In the fall of 2011, under pressure from conservation groups like CCA, the ASMFC voted to change the definition of overfished as it applies to menhaden. The new target for Atlantic menhaden is 30-percent of Maximum Spawning Potential (a reflection of abundance compared to natural population in an un-fished condition). The Atlantic menhaden population had been hovering at the 8-percent level, with annual commercial landings in the 100,000 metric-ton range.

"Clearly these fish do indeed need to be managed, and managed conservatively," said Richard Brame, CCA Atlantic Fisheries director. "The debate now becomes about how conservatively should they be managed, and that is a much better scenario for menhaden, for sportfish and for anglers. It took a very long time and a lot of work by many, many groups, but the ASMFC did the right."

Through the summer of 2012, the ASMFC is developing strategies to meet the new target and rebuild the menhaden stocks. These may include seasons, trip limits and gear modifications for the Chesapeake-based commercial menhaden fleet.

As to mullet, a Florida population survey is completed every five years, the next due in 2013. According to FWRI research scientist Behzad Mahmoudi, "The mullet biomass and spawning stock is increasing. Landings dropped from 20 to 25 million pounds per year to 8 to 10 million pounds after the net ban, and assessments show that the level of landing is definitely sustainable."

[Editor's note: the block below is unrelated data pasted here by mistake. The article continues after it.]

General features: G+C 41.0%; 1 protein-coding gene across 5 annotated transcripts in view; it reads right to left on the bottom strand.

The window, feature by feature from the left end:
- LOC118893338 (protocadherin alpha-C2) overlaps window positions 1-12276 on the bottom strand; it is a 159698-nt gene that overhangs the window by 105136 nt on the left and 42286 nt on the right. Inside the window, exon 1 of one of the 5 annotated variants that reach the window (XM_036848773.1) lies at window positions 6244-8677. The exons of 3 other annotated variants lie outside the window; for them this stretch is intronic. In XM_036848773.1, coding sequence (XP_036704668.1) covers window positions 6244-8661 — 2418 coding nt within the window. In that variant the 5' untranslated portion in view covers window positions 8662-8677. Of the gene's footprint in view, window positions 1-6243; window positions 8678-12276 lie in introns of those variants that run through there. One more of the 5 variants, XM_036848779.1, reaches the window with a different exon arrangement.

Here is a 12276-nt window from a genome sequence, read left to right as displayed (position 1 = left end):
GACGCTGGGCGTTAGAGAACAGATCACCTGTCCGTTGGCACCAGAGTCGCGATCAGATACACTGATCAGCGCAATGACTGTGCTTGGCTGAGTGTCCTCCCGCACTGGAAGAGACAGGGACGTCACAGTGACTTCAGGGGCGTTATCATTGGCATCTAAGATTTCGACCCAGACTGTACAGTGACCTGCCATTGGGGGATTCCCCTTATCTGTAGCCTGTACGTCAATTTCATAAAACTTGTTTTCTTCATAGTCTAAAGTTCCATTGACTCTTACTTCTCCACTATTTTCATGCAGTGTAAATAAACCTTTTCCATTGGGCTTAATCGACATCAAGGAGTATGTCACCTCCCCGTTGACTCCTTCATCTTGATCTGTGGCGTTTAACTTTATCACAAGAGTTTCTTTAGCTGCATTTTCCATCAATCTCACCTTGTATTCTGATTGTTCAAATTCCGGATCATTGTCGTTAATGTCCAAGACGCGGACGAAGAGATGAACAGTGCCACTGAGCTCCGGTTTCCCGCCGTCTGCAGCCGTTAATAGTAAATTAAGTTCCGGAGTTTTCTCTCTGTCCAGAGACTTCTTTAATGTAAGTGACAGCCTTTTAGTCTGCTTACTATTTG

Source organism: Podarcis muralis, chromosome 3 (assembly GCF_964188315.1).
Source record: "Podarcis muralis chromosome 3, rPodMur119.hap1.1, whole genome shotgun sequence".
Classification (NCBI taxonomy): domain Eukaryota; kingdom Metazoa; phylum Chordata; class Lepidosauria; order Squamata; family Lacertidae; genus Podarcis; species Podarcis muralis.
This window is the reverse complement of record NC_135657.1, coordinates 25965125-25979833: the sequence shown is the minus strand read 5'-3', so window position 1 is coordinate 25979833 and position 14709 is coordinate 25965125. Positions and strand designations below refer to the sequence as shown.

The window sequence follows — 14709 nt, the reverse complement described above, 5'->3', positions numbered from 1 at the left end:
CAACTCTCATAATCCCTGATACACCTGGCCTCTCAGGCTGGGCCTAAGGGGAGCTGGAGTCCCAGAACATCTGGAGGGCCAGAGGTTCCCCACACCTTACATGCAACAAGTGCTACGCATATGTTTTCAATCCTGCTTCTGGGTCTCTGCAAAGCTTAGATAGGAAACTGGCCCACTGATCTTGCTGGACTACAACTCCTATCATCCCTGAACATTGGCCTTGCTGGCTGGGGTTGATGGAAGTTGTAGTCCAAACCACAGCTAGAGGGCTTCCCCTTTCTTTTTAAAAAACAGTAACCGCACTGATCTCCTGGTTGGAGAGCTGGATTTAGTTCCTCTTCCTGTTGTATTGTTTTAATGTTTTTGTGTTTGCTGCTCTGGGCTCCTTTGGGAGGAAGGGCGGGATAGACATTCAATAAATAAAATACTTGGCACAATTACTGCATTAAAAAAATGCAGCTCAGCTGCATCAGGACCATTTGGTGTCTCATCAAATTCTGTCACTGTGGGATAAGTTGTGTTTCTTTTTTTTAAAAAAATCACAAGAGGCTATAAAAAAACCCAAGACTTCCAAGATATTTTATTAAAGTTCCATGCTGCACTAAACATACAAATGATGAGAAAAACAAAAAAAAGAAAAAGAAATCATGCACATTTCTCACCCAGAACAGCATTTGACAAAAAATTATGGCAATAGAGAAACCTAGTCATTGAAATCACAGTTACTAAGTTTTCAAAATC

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While no alarm bells are ringing at present for species such as pinfish, Spanish sardines, threadfin herring and cigar minnows, the rosy assessments by FWRI on menhaden and mullet don't resonate with some fishing guides.

Said Capt. Dave Pomerleau of Sarasota, "We're not seeing nearly as many menhaden as we used to and same with glass minnows," he said. "The commercial cast netters are ruining the mullet populations with the spawners' roe being sold to the Asian market. The netters are also hammering ladyfish--when mullet become scarce during winter, that's what they target instead."

Captain Chester Reese from Carrabelle, on the Panhandle, reports that while some netters throwing 14-footers loaded up with menhaden for about three weeks this spring, there's been a declining trend the past 10 years. "LYs come and go due to a lot of factors. The threadfin herring have been thick, however, but we don't see the giant schools of mullet anymore."

Mechanisms are in place to rebuild Florida and regional baitfish populations, but in other parts of the world, forage fish get little support. Some sources foresee an international crisis at hand, with groups like the Lenfest Forage Fish Task Force calling for a catch reduction of 50 percent worldwide.
CLOSURE JUNGLE SEASON CHECKER

For the month of JULY 2012 as of press time

FLORIDA SALTWATER FINFISH

ATLANTIC COAST

Permit CLOSED S. of Capr FL

Red snapper CLOSED Fed. waters

Snook CLOSED

Warsaw grouper, CLOSED Fed. waters
speckled hind

GULF OF MEXICO

Amberjack, greater CLOSED Fed. waters

Snook CLOSED

Permit CLOSED S. of Cape Sable

Gag grouper CLOSED Franklin, Wakulla,
 Jefferson, Taylor cos.
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Title Annotation:On the Conservation Front
Author:Kelly, Doug
Publication:Florida Sportsman
Geographic Code:1U5FL
Date:Jul 1, 2012
Words:1006